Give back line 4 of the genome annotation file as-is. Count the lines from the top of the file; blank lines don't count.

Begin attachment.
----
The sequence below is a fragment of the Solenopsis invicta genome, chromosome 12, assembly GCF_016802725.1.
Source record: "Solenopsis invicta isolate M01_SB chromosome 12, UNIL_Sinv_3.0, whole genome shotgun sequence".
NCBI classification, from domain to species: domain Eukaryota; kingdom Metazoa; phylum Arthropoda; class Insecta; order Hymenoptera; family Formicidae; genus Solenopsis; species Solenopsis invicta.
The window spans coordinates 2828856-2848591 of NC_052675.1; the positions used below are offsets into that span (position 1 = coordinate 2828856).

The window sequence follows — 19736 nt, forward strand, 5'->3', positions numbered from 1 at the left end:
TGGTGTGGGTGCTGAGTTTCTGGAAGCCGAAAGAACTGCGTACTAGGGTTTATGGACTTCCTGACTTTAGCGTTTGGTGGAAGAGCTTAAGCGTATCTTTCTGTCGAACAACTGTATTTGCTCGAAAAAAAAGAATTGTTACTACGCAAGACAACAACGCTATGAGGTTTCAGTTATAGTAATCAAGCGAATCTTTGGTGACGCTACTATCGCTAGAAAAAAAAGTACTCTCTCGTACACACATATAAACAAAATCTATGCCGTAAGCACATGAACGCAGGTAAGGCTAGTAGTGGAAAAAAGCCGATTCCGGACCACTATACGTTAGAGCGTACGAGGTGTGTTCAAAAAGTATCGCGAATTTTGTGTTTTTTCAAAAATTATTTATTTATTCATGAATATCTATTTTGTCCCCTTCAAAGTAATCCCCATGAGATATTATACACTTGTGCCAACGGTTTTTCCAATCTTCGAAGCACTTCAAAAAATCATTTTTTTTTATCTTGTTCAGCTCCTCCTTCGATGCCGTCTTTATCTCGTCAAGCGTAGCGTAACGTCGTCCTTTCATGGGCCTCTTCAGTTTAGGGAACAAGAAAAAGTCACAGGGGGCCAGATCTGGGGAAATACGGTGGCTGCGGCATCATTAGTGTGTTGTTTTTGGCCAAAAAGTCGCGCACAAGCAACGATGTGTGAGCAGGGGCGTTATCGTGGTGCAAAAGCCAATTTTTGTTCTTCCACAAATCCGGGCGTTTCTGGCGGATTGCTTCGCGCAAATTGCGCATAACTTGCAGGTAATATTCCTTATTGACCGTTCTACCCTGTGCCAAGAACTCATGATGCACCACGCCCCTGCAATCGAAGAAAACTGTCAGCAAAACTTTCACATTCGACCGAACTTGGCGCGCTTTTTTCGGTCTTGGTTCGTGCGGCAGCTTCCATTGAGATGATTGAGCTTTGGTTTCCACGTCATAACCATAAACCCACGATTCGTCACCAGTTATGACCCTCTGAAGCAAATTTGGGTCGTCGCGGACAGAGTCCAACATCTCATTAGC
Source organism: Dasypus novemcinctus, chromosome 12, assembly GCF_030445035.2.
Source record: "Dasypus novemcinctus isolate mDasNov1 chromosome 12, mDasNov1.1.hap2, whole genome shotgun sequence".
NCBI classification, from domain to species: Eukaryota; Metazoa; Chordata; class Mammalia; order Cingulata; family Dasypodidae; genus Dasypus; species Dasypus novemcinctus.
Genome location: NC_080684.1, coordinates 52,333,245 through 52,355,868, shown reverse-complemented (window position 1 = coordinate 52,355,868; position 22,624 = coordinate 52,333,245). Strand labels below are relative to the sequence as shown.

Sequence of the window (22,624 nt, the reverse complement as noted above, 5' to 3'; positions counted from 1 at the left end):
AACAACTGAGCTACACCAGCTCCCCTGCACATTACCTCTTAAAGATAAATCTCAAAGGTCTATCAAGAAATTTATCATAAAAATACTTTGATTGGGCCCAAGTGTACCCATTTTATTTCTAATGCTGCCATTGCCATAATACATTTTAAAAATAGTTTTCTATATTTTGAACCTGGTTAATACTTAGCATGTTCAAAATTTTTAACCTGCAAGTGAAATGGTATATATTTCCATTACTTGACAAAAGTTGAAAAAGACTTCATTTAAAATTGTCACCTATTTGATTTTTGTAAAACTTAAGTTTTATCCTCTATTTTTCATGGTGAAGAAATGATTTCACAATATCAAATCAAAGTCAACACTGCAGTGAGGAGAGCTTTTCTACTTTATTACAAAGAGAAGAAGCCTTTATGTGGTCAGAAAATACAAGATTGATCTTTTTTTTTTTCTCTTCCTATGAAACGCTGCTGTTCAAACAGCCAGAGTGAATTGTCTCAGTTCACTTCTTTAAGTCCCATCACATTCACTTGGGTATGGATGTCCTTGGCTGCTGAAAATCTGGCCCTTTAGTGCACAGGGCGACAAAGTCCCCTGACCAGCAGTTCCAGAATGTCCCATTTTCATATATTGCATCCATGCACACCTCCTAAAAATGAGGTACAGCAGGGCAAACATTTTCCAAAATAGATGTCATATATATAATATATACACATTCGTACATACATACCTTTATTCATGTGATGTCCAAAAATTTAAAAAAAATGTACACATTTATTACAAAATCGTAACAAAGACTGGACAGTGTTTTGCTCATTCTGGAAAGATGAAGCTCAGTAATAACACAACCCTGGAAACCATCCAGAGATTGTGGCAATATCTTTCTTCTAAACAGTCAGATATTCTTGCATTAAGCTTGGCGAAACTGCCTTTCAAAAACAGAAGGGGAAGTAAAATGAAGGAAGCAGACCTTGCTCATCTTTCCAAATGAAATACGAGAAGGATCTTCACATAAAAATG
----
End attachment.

The window spans coordinates 2828856-2848591 of NC_052675.1; the positions used below are offsets into that span (position 1 = coordinate 2828856).